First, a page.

My buddy is in the top 10% in earned income. He is a self-made man. He is not stupid. He is doing what he thinks is best for him and his family.

    Moral hazard, coming to your town in 2012.

    • Is it really moral hazard? Strategic defaults are sane and rational. If a position is unsustainable and underwater, you liquidate.

      Or am I being simplistic? Is the moral hazard the banks ending up with lots of losses stacking up and needing some big bailouts?

        • Your buddy isn’t thinking it through enough. He should hold on to the keys, stop paying the mortgage (the first mortgage that is.if he has a heloc he should probably pay it fast and wipe it out as it likely has recourse). Save up the money and when the foreclosure paperwork gets settled in 18-36 months, just move out. Why pay rent when you can live in the house for free? Granted the commute… but if he’s saving the $4,000-$6,000/mo his mortgage cost, he could really come out ahead. The backlog on foreclosures, combined with the fact that banks don’t want to foreclose a property that is so underwater (and have to mark the asset to market) is what really produces the moral hazard.
          Mailing the keys back and moving out? That’s either the honorable approach or the sucker’s move… depending on your perspective.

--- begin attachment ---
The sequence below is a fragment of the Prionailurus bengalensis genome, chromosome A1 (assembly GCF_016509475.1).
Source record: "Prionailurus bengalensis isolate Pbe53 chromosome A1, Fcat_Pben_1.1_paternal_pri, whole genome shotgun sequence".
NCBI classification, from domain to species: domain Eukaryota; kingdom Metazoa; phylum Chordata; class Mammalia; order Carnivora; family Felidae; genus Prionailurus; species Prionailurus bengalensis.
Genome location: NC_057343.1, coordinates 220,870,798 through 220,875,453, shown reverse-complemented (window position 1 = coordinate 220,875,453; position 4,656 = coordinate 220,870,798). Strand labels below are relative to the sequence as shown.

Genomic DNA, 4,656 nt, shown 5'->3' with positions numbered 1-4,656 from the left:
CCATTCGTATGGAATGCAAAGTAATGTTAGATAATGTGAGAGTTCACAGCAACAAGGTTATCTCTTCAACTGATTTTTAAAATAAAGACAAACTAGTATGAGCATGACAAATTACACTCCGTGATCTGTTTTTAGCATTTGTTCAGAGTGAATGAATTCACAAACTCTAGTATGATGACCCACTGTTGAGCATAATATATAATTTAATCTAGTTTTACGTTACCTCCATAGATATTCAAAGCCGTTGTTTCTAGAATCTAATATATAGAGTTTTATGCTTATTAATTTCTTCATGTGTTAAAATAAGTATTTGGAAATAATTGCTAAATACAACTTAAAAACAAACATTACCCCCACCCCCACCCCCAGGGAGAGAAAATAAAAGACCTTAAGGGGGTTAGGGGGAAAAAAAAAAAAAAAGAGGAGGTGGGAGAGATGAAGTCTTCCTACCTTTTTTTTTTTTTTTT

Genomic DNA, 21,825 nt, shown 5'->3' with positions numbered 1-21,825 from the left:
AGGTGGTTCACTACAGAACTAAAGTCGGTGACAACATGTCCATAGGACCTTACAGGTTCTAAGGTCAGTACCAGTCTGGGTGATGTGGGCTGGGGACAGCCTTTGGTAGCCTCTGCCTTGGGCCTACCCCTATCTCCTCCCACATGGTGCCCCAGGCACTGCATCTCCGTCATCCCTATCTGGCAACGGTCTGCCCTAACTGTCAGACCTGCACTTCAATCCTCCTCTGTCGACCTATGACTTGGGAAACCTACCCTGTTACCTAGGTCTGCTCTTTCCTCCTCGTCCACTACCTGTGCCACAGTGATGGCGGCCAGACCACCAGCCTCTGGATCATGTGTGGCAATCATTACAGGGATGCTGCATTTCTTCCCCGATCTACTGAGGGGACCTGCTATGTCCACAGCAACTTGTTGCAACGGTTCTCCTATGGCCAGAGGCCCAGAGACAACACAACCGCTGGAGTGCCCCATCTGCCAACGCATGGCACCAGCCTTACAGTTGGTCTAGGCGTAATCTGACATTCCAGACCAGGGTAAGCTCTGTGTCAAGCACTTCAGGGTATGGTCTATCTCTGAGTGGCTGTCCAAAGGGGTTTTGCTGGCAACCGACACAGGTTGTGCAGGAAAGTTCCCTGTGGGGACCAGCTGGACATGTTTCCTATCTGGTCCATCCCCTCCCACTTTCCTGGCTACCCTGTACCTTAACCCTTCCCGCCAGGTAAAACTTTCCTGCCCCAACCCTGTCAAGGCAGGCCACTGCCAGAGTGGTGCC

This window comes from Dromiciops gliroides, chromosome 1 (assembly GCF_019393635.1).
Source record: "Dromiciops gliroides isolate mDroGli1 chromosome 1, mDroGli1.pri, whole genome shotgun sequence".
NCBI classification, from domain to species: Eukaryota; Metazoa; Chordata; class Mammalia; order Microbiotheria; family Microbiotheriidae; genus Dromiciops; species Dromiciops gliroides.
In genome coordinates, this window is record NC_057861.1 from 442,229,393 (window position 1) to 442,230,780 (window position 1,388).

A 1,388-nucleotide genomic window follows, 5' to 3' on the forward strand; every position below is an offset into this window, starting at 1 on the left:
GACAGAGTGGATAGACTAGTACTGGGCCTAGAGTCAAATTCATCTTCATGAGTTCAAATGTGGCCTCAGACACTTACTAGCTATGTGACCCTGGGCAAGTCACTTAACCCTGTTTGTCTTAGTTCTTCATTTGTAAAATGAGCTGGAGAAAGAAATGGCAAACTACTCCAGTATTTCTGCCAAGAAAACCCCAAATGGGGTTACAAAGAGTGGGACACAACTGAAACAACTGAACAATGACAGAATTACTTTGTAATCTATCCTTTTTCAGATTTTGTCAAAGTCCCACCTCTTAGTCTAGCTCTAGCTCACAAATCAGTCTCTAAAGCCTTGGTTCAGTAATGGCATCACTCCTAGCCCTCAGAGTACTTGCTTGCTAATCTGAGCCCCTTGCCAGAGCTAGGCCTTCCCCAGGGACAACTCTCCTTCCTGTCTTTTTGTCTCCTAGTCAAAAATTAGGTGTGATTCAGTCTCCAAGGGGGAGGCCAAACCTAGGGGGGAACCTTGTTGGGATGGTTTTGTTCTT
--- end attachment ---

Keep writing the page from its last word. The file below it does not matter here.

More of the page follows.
• Another good point or two made by hawks.

          I believe he has that moral thing working against him. He is a honest man.

      • “Is it really moral hazard? Strategic defaults are sane and rational. If a position is unsustainable and underwater, you liquidate.

        Or am I being simplistic? Is the moral hazard the banks ending up with lots of losses stacking up and needing some big bailouts?”

        I agree 100% with the strategic default. The banks took a known risk by funding the purchase of a home, and they knew they would get the home back if the buyer defaulted. It’s a contract like any other.

        Strategic default, however, would not be possible under an equity-based contract now would it Aziz?

        • So… Sell the home?